According to a release from the CDC (Centers for Disease Control), more than 100 million U.S. Citizens are suffering from either diabetes or prediabetes. It is quite common in our practice to represent individuals who are either disabled from working either partly or wholly because of this condition. For those considering an application for Social Security disability benefits, it’s important to keep a number of items in mind when proceeding with a claim that involves Diabetes Mellitus (DM).
There are two major categories of Diabetes Mellitus (DM): Type I, which is known as insulin dependent diabetes,results from a lack of insulin production in the pancreas as a result of what has been an autoimmune destruction of insulin producing cells. In turn, the lack of insulin production results in increased blood glucose levels. Symptoms associated with high glucose levels can include increased thirst, appetite, urination, unexplained weight loss, fatigue or drowsiness, trouble concentrating, headaches as well as blurred vision. Type I diabetes, has also been known as juvenile-onset diabetes, as it presents most often with children (although it can rear its head at any age).
Type II DM, which has also been referred to as adult-onset diabetes (or non-insulin dependent) diabetes results from a lack of production of insulin by the pancreas, or one remains resistant to the transfer of insulin to one’s body cells (otherwise known as insulin resistant diabetes). Symptoms can be similar to those present with Type I. Type II DM is most common with those who are either obese or who have a family history of DM. The condition can many times be treated through diet and exercise at earlier stages of the illness. However, where diet and exercise are no longer proving fruitful, oral medication or daily insulin may need to be introduced.
As a Social Security lawyer in Maine, Massachusetts and New Hampshire, we frequently encounter individuals who have developed issues with diabetes as a result of a poor diet. which may or may include contributions to their disabling condition through alcohol abuse or by smoking tobacco. As one’s weight is a significant contributing factor in controlling one’s diabetes, it is extremely important that one follow the advice of their doctor when it comes to alcohol consumption (and in terms of their diet generally). There are two golden rules that come to mind rather immediately. For one, if alcohol and/or drugs are deemed to substantially contribute to one’s disabling condition, then benefits are not payable. And so the use of alcohol in a manner which is found to be contributing to the severity of one’s diabetes condition can, in and of itself serve as a basis for a denial of one’s claim. Two, one needs to show as well that they remain disabled despite prescribed treatment.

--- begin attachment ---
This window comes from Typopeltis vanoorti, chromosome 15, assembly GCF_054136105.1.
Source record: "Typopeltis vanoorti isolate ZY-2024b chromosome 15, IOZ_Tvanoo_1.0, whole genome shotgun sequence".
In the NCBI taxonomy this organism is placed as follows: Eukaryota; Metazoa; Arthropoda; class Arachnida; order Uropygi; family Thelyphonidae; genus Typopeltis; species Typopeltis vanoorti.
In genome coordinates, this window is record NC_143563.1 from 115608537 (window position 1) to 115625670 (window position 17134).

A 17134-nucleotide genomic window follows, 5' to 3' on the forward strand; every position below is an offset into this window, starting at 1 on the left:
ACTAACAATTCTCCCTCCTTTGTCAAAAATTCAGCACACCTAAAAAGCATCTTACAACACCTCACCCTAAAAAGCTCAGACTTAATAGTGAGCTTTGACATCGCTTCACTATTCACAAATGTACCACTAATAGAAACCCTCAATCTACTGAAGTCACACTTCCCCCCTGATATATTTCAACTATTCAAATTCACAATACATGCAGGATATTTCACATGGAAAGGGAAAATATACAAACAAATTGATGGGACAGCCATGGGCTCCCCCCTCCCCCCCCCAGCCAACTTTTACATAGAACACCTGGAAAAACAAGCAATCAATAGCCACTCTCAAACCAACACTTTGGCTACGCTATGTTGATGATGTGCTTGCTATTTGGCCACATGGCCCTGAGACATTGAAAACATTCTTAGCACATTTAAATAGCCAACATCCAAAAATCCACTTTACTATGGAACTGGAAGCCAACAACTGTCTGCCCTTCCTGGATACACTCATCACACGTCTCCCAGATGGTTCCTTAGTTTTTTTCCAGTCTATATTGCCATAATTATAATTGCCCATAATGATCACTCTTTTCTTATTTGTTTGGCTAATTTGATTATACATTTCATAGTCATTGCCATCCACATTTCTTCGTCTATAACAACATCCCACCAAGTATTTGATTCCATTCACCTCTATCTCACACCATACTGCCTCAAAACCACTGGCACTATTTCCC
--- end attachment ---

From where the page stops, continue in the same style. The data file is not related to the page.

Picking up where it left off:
Social Security regulation 20 C.F.R. §404.1530 provides that “[i]n order to get benefits, you must follow treatment prescribed by your medical source(s) if this treatment is expected to restore your ability to work.” If one’s doctor is suggesting that one refrain from any alcohol consumption, even a small amount of alcohol may be deemed harmful to one’s condition (and may be cited as a reason for a denial, based on a determination that if one were indeed following their doctor’s advice, then they would be no longer disabled). Similarly, the failure to test one’s sugar levels regularly and to adhere to the dietary recommendations being made generally by their physician can be deemed a failure to follow prescribed treatment.
Those suffering from diabetes will be familiar with a test of one’s A1C level, which is meant to provide a 3 month average as to one’s glucose levels. A test result of below 5.7 percent is found to be normal, while a test result of 6.5 or greater is deemed to be an indicator that one is suffering from longer term glucose level issues that would correspond with diabetes. A test result 8.0 or greater corresponds with very serious glucose level concerns. On the bigger concerns that we see in our office is that many individuals who are long term smokers continue to smoke despite the warnings from their doctor that smoking has been associated with significantly higher A1C levels.
And so if you are considering an application for Social Security disability benefits as a result of health consequences associated with your diabetes condition, be prepared for questions to be asked as to whether you are doing everything you can (whether it be in terms of smoking, alcohol consumption, diet and treatment) so as to get better and return to some manner of work. Assuming this still does not remain possible, contact the Law Offices of Russell J. Goldsmith at 1-800-773-8622 to see whether an application for Social Security disability is the correct route for you.